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Journal of Interdisciplinary History 33.2 (2002) 313-314

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Book Review

The Monied Metropolis:
New York City and the Consolidation of the American Bourgeoisie, 1850-1896

The Monied Metropolis: New York City and the Consolidation of the American Bourgeoisie, 1850-1896. By Sven Beckert (New York, Cambridge University Press, 2001) 492 pp. $34.95

"From the perspective of this book," writes Beckert in an early endnote, "the history of New York's economic elite looks very different from the way it is presented in earlier writings" (344). Scholars are understandably inclined to overreach in their claim to originality, and, in some respects, Beckert's revisit to this well-established historical topic is less novel than he would have us believe. Readers of this journal, in particular, will be more impressed by the thoroughness of his canvass of traditional sources (as documented by the 133 pages of endnotes) than by his introduction of new sources, methods, or interdisciplinary insights. Yet, in two important senses Beckert is correct. First, he pays far more attention to the political ideologies and actions of New York's bourgeoisie than have others whose primary interest has been the issue of social exclusivity. Second, he creates a new narrative of upper-class formation, stressing the political conflicts and social divisions among wealthy New Yorkers in the antebellum era, the transforming effects of the Civil War and the depression of the 1870s, and the final and dramatic "consolidation" of the bourgeoisie as a coherent, self-conscious, and powerful upper class in the last quarter of the nineteenth century. This narrative contrasts starkly with those that find coherence and continuity where Beckert finds conflict and change. [End Page 313]

The first of these departures is novel only in the context of local upper-class studies; many analyses of Gilded Age politics focus upon the growing power of conservative businessmen, eager, among other things, to defend their own conception of property rights by stabilizing the currency, reducing public debt, enlisting government aid against rebellious workers, and cutting the best possible deal on tariff legislation. But Beckert's careful tracing of the increasing persuasiveness of this conservative ideology among New York's wealthy businessmen, and of their shifting political strategies, adds substance and nuance to this already well-told story. He shows how the reorientation of New York's economy manifested itself in changing attitudes toward former slaves and slaveholders, and how national and local politics intersected in the midst and aftermath of the Tammany Hall scandals. There is a hint, too, of how the exclusive city clubroom served as a venue for the exertion of national political influence.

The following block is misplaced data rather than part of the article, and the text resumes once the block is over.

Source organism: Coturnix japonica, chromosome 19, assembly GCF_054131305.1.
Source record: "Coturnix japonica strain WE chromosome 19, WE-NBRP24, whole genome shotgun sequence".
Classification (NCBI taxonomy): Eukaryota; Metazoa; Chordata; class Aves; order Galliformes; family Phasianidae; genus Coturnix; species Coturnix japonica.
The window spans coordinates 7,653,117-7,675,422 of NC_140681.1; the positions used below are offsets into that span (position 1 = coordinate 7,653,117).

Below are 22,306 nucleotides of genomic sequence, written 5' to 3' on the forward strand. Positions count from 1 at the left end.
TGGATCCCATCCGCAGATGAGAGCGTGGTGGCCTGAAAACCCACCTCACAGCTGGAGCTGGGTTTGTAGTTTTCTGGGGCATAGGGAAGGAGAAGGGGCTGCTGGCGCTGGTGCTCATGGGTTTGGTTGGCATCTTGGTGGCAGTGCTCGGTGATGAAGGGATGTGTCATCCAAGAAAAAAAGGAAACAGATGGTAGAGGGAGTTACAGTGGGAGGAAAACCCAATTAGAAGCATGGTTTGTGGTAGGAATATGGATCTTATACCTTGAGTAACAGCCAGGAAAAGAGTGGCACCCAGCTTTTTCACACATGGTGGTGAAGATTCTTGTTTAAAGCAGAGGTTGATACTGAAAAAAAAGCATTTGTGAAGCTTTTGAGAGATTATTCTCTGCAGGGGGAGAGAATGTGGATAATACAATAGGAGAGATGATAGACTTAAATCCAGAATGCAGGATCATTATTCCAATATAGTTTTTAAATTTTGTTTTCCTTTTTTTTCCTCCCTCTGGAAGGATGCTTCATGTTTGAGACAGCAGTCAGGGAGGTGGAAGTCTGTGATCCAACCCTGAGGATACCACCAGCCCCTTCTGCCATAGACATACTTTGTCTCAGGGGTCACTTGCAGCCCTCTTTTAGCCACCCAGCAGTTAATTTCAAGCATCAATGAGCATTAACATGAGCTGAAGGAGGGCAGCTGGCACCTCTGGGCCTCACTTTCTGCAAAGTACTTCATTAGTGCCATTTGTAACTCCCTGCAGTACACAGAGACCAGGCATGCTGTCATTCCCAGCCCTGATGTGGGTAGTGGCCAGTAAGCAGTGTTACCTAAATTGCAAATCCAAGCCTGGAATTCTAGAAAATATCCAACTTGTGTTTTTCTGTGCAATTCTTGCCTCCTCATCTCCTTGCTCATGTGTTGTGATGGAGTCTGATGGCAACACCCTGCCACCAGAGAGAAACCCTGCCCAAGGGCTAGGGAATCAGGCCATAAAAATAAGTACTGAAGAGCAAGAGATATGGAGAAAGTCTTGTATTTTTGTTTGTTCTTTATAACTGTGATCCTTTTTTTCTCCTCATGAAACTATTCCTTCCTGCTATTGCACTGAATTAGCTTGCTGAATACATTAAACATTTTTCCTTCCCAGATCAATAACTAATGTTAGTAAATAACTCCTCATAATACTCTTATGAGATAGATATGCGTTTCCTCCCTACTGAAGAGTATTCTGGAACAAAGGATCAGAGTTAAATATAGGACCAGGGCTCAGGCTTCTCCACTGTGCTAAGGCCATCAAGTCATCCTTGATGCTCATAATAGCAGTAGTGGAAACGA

Beckert's second contribution is more novel, but it is also more problematic. Was New York's bourgeoisie more divided before the Civil War than it would become in the Gilded Age? Beckert stresses the chasm of values, identity, and political affiliation between the established mercantile elite and the rising manufacturers of the antebellum era, and the consolidation of all these feelings and actions within the business class of the latter decades of the century. But he also recognizes continuing post-Civil War divisions between older and newer money—the established elite and the arrivistes—that other historians have described as the longer historical pattern of this most dynamic of American cities. To be sure, some (but not all) of the wealthy manufacturers of the early industrial era were bred in the world of artisan republicanism, but whether this fact can account for an upper-class incoherence any more fundamental than those differences between old and new wealth that are evident earlier and later in New York's history is questionable. Historians who want to debate this issue, however, will find Beckert's book indispensable.


Stuart M. Blumin
Cornell University